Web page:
Happy Friday! Hope some warmer weather will find you, wherever you are this weekend. Headlines this week include a use case and update for one of the modern trends in business Technology, plus a story on how Olympic gold medals are won in the cloud. Let’s take a look:
On my way home from work the other day, I heard a story on the radio about a Massachusetts furniture maker using robots to build dressers and nightstands. It struck me because it wasn’t the usual context through which we discuss Robotics. This isn’t a major corporation or car manufacturer with a massive budget to invest in robots. It’s a family owned company called Moduform. Furthermore, these robots are solving a problem that we don’t normally consider: What if nobody wants this job?
“People don’t want to stand on a production floor for eight to 10 hours a day picking up a piece of wood and putting it through a sanding machine,” owner Josh Weissman told NPR.
In this case, the furniture maker was only getting a few applications for job openings, and the robot can fill the void if it’s programmed correctly.
Weissman says it hasn’t taken anyone’s jobs; it’s simply freed his employees to focus on customer service and other business goals.
The jury is still out on the impact it will eventually have on the job market. ZDNet published a report on robotics this week jam packed with information on the size of the industry, use cases, and where it’s headed over the coming years.
Gold Medal Technology
The Olympics have always been competitions of strength, speed, endurance, and skill — the winners need natural ability and relentless training to take the gold.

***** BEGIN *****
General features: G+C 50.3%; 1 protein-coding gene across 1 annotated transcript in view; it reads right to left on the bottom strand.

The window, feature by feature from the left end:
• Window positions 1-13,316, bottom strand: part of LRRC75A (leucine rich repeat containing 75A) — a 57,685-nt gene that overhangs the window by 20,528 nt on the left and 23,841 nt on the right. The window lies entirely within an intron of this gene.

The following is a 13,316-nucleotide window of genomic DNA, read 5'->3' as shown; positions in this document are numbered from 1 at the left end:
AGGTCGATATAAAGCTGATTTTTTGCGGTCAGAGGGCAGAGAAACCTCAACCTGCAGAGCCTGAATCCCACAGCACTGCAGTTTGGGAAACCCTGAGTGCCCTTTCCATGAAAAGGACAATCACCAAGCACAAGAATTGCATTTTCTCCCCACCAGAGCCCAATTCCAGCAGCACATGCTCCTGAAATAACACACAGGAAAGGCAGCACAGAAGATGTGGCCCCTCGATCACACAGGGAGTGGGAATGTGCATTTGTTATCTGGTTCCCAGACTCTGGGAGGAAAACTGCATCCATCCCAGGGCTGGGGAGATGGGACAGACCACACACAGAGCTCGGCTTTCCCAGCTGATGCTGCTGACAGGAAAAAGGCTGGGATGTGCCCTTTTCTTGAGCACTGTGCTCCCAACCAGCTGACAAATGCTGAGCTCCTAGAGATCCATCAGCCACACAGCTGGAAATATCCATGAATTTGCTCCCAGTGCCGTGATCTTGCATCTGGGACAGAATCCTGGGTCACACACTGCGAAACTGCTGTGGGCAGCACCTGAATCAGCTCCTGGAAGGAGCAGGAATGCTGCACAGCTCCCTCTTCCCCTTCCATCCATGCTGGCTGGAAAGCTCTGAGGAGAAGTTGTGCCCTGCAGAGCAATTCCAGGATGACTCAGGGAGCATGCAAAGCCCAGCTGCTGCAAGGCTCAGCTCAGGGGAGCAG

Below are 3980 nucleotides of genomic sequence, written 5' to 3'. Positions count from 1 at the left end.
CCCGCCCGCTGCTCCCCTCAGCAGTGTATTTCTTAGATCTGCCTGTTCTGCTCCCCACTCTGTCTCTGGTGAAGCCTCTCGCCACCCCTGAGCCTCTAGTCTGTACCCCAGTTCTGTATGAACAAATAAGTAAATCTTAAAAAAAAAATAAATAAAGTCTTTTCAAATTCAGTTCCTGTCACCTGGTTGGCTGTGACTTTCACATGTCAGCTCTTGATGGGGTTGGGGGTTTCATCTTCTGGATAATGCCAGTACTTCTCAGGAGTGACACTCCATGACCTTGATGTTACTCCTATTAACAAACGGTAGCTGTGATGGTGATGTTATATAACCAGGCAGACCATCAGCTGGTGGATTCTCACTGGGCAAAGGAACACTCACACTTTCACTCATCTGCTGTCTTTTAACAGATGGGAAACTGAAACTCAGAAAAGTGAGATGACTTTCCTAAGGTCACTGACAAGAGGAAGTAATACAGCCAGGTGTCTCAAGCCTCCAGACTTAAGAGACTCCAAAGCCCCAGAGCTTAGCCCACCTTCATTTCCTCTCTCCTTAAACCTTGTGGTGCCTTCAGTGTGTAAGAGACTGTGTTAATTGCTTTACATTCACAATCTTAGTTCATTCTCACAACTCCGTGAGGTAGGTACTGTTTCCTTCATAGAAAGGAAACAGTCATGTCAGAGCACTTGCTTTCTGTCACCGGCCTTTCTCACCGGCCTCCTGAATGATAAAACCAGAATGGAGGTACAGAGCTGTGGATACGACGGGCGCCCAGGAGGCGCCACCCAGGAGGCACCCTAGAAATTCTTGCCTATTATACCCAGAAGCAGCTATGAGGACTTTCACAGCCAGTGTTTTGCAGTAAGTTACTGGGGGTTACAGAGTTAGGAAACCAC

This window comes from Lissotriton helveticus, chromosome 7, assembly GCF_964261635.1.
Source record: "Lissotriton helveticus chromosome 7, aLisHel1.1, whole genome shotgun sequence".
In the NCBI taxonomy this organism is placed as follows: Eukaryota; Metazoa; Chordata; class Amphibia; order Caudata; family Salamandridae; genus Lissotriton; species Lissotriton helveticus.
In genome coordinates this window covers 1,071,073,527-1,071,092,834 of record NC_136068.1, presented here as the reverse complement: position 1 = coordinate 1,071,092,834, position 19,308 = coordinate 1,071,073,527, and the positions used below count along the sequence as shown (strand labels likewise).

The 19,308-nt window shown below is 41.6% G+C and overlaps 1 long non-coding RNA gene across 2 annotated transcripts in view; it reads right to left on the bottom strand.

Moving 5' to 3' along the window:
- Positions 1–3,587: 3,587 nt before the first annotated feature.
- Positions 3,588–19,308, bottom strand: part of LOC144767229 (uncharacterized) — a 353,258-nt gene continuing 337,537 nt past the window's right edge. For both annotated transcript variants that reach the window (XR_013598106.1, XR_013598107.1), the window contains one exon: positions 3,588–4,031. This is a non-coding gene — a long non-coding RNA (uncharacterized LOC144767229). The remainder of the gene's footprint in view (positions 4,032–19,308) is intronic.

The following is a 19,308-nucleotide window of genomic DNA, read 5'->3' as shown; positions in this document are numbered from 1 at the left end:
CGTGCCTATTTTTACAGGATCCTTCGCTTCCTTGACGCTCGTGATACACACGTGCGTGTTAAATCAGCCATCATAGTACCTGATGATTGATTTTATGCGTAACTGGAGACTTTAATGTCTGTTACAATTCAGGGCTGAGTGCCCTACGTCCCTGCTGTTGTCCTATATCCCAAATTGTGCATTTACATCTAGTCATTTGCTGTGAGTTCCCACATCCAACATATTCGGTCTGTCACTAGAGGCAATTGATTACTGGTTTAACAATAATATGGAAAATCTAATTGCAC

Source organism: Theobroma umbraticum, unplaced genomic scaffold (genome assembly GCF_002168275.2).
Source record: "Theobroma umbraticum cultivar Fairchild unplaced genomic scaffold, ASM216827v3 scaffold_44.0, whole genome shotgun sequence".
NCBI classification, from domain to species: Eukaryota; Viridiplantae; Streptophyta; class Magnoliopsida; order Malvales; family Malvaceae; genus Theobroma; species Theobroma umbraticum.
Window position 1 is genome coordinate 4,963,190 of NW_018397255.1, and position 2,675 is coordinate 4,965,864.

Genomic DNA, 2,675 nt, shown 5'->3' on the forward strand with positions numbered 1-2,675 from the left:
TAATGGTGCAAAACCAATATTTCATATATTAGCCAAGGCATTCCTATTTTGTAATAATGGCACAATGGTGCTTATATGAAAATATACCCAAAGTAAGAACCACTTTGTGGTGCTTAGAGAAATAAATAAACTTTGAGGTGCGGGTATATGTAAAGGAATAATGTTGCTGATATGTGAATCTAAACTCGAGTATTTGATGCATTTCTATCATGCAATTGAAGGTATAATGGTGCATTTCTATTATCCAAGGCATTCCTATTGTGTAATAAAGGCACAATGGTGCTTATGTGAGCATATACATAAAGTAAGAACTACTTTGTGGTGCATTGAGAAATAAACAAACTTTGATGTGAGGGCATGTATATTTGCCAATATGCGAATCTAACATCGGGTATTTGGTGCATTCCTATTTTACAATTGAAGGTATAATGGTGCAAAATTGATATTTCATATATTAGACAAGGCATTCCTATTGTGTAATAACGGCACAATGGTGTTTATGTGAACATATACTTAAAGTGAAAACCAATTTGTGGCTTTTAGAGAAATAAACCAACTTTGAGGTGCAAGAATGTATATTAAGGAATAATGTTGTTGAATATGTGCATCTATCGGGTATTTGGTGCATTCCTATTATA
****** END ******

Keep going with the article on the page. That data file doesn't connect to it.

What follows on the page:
But, as records fall and Athletes improve in the modern age, it turns out they’re training smarter, not harder.
For example, the 2016 US Olympic team used senior sports technologist Phil Cheethum to help optimize training for athletes across multiple sports.
“Radar technology, which sends out a doppler radar pulse, can look at the shot put as it’s flying through the air and give us velocity, take off height, distance, and several other parameters,” he explained. “That’s one that helped us win the gold and silver in Rio.”
He says they upload every training data point to the cloud so that athletes and trainers can analyze it every day.
Smart technology isn’t just for world class athletes, either. Under Armour just released a connected shoe so runners can track their own personal data.
The Change Management Award Goes To…
Now all you have to do is get them to put down the Nintendo controller and pickup the coding robot.
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